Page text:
All crew members were reported safe as the race against Ben Ainslie’s Land Rover BAR was black-flagged and support crews rushed to the aid of the crippled Kiwi catamaran.
The New Zealand boat rose on its hydrofoils rapidly just before the start and lost control, its bows plunging into the water before the boat flipped sideways, its massive fixed wing sail in the water.
Three of the crew remained in their cockpits in one hull suspended high above the water, while the other three went overboard.
“I was very thankful when I was sitting up top to be able to look out back and see all their heads above water,” said New Zealand helmsman Peter Berling, one of those left on board.
“We’ve all got a few bruises and cuts and bits and pieces, but nothing major.”
Burling said the team were still assessing the damage – and the precise cause of the mishap.
Ainslie, who had crossed the start line in front, immediately slowed and instructed the support boat following him to return to render assistance.
“I didn’t actually see the capsize itself,” Ainslie said. “Thank God it sounds like everyone’s OK, that’s the most important thing.”
High winds and intermittent lashing rain made for what four-time Olympic gold medallist Ainslie called “an incredible day of racing”.
“I don’t think in 30 years of sailing I’ve ever experienced anything quite like that,” Ainslie said of racing the temperatmental AC catamarans in winds averaging upwards of 21 knots (38.89 Km/h) with gusts even higher.
The New Zealand capsize handed the British outfit their first point of the first-to-five semi-final series, which New Zealand led 3-1 at the end of the day.
SoftBank Team Japan beat Artemis Racing of Sweden twice to take a 3-1 lead in their series.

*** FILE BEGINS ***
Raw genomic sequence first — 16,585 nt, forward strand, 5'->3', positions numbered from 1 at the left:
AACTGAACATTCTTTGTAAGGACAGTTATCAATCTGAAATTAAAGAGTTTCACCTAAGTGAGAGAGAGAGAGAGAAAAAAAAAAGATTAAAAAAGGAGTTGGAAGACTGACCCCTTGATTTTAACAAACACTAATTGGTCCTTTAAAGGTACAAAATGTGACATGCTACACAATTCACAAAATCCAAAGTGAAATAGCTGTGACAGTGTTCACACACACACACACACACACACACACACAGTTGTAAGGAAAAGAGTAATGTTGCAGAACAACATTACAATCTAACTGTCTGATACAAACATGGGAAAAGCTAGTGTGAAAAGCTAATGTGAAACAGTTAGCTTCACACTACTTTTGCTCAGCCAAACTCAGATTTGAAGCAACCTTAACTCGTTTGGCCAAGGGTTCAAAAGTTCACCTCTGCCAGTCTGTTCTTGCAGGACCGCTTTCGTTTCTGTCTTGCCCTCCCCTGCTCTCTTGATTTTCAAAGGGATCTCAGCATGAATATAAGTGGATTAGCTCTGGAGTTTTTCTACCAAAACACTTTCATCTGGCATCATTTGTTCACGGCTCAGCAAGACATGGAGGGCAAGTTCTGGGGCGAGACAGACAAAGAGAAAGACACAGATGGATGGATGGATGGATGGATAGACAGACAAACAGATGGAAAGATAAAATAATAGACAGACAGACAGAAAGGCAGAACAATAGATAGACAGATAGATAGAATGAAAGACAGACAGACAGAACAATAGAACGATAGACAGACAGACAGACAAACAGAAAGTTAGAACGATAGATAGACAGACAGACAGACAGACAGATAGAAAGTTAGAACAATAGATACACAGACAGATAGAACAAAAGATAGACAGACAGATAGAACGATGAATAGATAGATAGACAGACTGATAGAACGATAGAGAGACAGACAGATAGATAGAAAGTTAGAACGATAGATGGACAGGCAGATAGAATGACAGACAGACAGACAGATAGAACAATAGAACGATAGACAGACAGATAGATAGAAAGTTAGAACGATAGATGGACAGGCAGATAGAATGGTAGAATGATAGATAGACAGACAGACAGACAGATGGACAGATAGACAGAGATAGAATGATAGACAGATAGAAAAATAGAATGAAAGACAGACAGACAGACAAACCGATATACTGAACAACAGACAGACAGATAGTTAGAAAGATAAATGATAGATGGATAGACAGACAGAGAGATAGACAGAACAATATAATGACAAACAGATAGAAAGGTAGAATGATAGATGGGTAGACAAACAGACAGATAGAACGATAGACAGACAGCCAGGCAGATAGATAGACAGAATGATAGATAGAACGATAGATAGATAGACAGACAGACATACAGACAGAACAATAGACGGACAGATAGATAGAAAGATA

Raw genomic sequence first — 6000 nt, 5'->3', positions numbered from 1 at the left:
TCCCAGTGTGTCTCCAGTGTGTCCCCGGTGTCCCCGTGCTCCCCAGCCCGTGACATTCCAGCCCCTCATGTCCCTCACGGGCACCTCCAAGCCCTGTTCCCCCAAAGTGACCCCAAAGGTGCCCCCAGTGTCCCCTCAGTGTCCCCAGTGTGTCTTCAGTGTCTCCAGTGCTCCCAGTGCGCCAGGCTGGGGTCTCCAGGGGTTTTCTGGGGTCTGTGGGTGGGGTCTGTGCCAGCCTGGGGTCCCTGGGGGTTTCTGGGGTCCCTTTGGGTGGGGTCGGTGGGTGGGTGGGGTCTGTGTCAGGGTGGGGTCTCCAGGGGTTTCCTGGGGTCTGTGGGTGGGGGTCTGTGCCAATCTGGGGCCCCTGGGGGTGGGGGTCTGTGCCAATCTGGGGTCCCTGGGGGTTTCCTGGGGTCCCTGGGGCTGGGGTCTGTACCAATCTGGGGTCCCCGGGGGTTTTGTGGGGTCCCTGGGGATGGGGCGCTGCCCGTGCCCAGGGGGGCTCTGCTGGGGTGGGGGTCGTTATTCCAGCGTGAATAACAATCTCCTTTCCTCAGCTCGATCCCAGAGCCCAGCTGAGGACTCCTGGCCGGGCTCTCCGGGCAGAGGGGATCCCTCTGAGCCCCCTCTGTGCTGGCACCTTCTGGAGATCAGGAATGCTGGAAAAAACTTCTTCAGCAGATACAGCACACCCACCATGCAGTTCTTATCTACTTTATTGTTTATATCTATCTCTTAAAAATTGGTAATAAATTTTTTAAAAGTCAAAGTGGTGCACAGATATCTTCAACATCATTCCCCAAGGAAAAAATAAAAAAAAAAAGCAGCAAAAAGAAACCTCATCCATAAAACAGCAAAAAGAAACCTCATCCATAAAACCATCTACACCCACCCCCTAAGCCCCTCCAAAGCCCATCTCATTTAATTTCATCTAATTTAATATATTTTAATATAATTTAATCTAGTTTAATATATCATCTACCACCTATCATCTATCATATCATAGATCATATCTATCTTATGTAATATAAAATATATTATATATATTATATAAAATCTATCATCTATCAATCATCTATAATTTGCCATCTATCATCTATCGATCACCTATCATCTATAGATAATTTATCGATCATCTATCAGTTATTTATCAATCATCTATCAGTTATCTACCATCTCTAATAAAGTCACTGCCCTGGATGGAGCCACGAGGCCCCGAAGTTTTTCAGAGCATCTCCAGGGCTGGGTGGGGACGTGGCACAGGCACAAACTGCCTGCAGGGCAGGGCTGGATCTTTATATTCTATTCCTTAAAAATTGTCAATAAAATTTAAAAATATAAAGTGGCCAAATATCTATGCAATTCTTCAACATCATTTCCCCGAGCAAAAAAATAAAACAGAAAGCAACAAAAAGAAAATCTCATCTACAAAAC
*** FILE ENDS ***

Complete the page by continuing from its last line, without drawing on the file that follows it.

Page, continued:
But all four teams were challenged by the conditions, with gusting winds causing at least some degree of damage to every boat.
New Zealand, trying to book a return to the America’s Cup Match after a heartbreaking loss to Oracle Team USA in San Francisco four years ago, had looked solid in building a 2-0 lead over the Brits with two wins on Monday (June 5).
But disaster struck even before racing began yesterday when they found themselves in a frantic bid to replace their damaged fixed wing sail in time to make the start of their first race.
Burling said the damage was to the bottom flap, but declined to go into specifics lest he give away design secrets.
They sailed with composure, overtaking BAR mid-race and hanging on to take their series lead to 3-0.
Japan took a 2-1 lead over Sweden when the struggling Artemis retired from their first race of the day.
“She’s still upright, so that’s a good start,” SoftBank helmsman Dean Barker said after both boats took a beating.
Controversy erupted in the second race between the two, with Artemis tactician Iain Percy infuriated by penalties meted out after they sailed full-tilt beyond the course boundary.
However, that drama paled in comparison to the frightening capsize in the final race.
“All sailors accounted for and safe after Emirates TeamNZ capsize,” the team tweeted. “Boat is making its way back to dock to assess damage.”
High winds are again forecast for today, and if they top the 24 knot (44.45 Km/h) limit allowed for racing New Zealand could get an extra day to make repairs.
“As a group of New Zealanders, we are really resilient,” Burling said. Although it remained to be seen just how extensive the damage was, he said, “we feel like we’ll be able to repair it and get back into action.”